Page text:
Chase Woods Nature Reserve in the morning light (Photo by Ren Ferguson)

Chase Woods Nature Reserve in the morning light (Photo by Ren Ferguson)

Eavesdropping on silence

A song sparrow sings at Chase Woods. (Photo by Ren Ferguson)

A song sparrow sings at Chase Woods. (Photo by Ren Ferguson)

Have you ever stood in the middle of a field or forest and tried to listen to the silence? Once you have stilled your mind's voice and relaxed into the present, the silence of nature will become rather noisy. But our human ears can catch only a fraction of the audio hustle and bustle of the natural world. To really tune in, we need the help of high-end audio recording technology.

Ren Ferguson is an acoustic ecologist who used highly sensitive sound recordings to discover and confirm what wildlife are present in a natural area, as well as how dense their populations are. Perhaps not surprisingly, these recordings focus largely on bird species, though other creatures, including insects, amphibians and mammals, can also be detected on the recordings.

"You can gather an incredible amount of information about any given location through sound," says Ren, an avid birder who has been interested in acoustic ecology for a decade and has been recording with her own equipment for the last four years.

Rufous hummingbird (Photo by Stuart Clarke)

Rufous hummingbird (Photo by Stuart Clarke)

Listen: The sounds of the Chase Woods Nature Preserve

Note: At 4:10 and 4:17 you can hear a territorial rufous hummingbird making its fighter-pilot-like mating calls.

We are noisy creatures

Capturing natural soundscapes at the level that Ren does requires high-frequency super-sensitive microphones. The microphones are so finely tuned that they capture distant sounds that we normally filter out, such as traffic or a plane passing overhead. When you listen to the recordings it is impossible to ignore the noise we create and have become accustomed to.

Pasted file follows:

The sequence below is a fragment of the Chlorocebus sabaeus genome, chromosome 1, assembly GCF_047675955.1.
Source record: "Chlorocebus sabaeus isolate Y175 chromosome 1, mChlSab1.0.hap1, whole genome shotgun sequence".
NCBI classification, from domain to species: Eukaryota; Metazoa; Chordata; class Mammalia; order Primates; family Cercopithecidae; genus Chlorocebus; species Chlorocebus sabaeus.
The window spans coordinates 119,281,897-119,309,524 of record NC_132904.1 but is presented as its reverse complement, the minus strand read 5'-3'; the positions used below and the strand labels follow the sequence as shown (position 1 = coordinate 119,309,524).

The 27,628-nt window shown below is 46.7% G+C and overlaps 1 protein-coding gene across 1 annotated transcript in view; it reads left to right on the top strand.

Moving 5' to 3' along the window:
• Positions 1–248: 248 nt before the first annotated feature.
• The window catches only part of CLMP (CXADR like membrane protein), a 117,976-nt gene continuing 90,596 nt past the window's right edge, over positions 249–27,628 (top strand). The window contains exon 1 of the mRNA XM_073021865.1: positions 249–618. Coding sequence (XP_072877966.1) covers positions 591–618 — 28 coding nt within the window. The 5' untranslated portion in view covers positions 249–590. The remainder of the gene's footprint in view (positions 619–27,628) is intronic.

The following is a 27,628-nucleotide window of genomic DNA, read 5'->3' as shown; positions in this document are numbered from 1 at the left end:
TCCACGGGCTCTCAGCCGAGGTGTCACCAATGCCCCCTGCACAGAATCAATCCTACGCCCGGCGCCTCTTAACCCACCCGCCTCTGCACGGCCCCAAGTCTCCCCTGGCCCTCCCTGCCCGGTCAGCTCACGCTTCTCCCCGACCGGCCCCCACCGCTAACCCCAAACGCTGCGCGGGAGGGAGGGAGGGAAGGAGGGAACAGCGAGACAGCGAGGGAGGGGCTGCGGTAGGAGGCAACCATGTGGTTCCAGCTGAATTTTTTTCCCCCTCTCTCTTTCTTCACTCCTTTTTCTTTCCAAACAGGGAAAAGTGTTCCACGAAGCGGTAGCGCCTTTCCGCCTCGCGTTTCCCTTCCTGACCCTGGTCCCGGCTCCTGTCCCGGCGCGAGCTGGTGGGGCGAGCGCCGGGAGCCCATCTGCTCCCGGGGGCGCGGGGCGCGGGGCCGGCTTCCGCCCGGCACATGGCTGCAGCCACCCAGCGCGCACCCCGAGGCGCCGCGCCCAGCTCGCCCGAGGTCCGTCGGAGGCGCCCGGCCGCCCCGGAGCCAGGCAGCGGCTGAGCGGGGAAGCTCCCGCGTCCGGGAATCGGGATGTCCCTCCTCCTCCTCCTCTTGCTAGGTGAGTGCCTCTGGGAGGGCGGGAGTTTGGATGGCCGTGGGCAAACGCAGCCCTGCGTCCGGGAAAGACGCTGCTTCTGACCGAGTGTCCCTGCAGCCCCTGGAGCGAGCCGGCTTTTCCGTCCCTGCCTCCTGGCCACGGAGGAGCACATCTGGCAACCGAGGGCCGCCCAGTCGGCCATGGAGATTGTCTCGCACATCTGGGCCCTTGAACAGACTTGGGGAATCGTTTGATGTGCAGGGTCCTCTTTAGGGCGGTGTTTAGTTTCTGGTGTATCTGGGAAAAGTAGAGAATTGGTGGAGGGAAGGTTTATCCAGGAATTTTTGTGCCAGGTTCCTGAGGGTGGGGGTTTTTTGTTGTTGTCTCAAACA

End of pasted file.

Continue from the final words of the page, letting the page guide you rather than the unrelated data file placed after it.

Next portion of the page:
"The unfortunate side of soundscape recording in our world right now is how ubiquitous human influence is," says Ren. "We are really noisy!"

Acoustic ecology reveals just how rare it is to find a patch of Earth that does not bear some imprint of human presence.

Help from robots

Ren Ferguson

Ren Ferguson

Ren also promotes the benefits of autonomous recording units (ARU), which are installed and programmed to collect massive amounts of data on their own.

"Having biologists in the landscape 24/7 is impossible," she points out, adding that many species will remain silent in the presence of a human technician. An ARU is also useful when surveying for nocturnal species, such as western screech owl.

What we can learn from sound

Audio recordings are proving very useful in revealing changes over time within a given landscape. They can provide important information to help land managers adapt stewardship practices to best support biodiversity. They also offer a unique way to share the importance of a conservation area to people who might not be able to visit it first-hand. 

"These high-quality stereo recordings provide an immersive experience for the listener, which are much more powerful than bird lists and numbers," says Ren. "People 'get it' when they hear the sounds of a place."

Ren has been making recordings on a few Nature Conservancy of Canada conservation areas. At the Chase Woods Nature Preserve on Vancouver Island, Ren is documenting the soundscapes before, during and after a large wetland restoration project. She expects the site will attract waterfowl and is hopeful to hear also some shorebirds in the coming years. Her audio recordings will allow us to monitor the impact of the restoration work. 

Ren has also made recordings at the nearby Cowichan Garry Oak Preserve and at the Sage and Sparrow Conservation Area in the South Okanagan.

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